A 44-year-old man has been charged with the murder of 87-year-old Thomas O’Halloran on a mobility scooter in west London.
Lee Byer was remanded in custody after appearing at Willesden Magistrates’ Court charged with the murder of the pensioner in Greenford.
Byer wore a grey prison tracksuit and sat expressionless in the dock during the five-minute hearing. He did not speak except to confirm his name, date of birth and address, which was given as no fixed abode.
The legal adviser to the judge read the two charges to Byer and said the case was “too serious” to be dealt with by the magistrates’ court.
The charges were murder and possession of an offensive weapon, a “large knife”, the adviser said.
Louise Ahmad, prosecuting, told the court: “This was a vicious attack on an 87-year-old grandfather who was known throughout the local community.
“It led to him collapsing from his motor scooter. He was stabbed in the chest and found by members of the public.”
Malik Aldeiri, defending, did not make any representations, and no indication of plea was entered.
Deputy District Judge Ross Cohen told Byer: “This is a matter that this court has no power to deal with.”
A bail application hearing will take place at the Old Bailey on Aug 23. It is not yet known whether Byer will attend. A plea and trial preparation hearing will be at the Old Bailey on Sep 16.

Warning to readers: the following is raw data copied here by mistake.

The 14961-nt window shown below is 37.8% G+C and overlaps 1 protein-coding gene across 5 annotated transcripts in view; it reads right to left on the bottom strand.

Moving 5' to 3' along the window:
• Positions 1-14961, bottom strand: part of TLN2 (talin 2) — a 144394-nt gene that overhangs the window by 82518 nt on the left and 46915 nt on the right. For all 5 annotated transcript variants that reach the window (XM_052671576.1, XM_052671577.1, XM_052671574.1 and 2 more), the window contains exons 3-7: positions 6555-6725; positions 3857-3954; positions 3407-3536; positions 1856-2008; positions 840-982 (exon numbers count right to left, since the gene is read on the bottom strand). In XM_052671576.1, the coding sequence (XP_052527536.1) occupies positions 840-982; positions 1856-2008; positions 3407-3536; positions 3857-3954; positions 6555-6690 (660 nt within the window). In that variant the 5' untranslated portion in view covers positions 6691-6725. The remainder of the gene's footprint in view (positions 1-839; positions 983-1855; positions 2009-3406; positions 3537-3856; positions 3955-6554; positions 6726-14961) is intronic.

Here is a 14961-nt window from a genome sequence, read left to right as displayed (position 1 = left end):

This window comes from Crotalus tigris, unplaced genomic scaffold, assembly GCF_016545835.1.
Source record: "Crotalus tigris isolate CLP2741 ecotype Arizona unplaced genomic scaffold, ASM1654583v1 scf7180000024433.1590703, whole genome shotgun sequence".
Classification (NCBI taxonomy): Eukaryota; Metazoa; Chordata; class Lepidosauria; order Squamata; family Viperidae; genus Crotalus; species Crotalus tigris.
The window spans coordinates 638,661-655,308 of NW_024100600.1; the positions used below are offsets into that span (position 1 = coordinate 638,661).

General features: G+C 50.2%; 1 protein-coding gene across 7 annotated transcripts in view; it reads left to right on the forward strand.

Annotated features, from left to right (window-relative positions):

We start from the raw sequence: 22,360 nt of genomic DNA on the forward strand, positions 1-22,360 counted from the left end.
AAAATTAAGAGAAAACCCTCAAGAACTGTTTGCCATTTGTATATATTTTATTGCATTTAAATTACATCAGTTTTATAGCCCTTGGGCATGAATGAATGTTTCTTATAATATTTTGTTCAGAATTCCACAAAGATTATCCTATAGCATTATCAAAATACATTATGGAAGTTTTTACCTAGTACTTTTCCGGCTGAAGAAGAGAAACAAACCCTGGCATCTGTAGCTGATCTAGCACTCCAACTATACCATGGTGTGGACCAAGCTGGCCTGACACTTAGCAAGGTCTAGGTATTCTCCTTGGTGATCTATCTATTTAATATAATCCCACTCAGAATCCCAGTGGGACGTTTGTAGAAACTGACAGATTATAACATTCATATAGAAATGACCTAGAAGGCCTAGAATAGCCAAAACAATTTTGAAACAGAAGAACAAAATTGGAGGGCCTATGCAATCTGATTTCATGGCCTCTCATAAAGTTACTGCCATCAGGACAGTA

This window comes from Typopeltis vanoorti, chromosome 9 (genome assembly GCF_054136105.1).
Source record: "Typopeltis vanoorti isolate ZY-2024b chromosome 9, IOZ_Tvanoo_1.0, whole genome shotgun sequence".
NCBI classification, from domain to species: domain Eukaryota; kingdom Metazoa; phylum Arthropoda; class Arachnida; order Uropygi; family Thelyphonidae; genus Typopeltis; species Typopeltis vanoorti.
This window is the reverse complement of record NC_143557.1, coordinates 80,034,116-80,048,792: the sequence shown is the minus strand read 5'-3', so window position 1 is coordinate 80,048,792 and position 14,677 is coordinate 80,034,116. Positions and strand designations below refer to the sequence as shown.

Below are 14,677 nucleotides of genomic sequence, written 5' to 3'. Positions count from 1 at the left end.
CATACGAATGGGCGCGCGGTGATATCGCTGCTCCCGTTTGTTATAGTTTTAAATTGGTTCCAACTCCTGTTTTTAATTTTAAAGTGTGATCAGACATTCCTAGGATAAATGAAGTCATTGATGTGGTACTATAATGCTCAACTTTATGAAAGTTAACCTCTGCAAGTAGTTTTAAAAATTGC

Mr O’Halloran, originally from Ennistymon, in the west of Ireland, was a musician and often busked for charity. He was a popular figure in the area.
There has been anger over his death, with Greenford residents demanding to know “where all the police officers have gone” at a community meeting on Thursday evening. The meeting, hosted by the Metropolitan Police, was intended to ease fears after the stabbing.
One resident said: “More and more, we are hearing about the elderly being targeted. We hear about people being surrounded by groups who try to take money from them. Some fight back, others don’t. There are no police stations for us to go to – they are all closing.”
Mr O’Halloran, who moved to London from the west coast of Ireland at the age of 17, was described as a “lovely person” by his family, who are struggling to come to terms with his death.
One of 16 children, he was among the thousands of young Irish men and women who travelled to Britain after the war looking for work. After settling in London he is understood to have worked several jobs, at one stage as a caretaker.
Linda O’Halloran, one of the pensioner’s nieces in Ennistymon, Ireland, said the family was finding it “very hard” to process his death.
“We’re the most open-hearted people, but this is very hard for my parents,” she told The Telegraph. “It’s very raw and they’re trying to come to terms with it.”
The Irish president paid tribute to the "generosity and kindness" of Mr O'Halloran on Friday,
In a statement President Michael D Higgins described the pensioner “as cherished in his local community in Greenford".
He said: "On behalf of the people of Ireland, may I express my profound sympathy to all the members of the family of Thomas O'Halloran who died under such tragic circumstances this week, to the Irish community in London of whom he was a part, and to all in London and Ireland who knew him.
"I can only imagine the deep shock that his family and his friends are experiencing and may I convey my heartfelt condolences to them all.”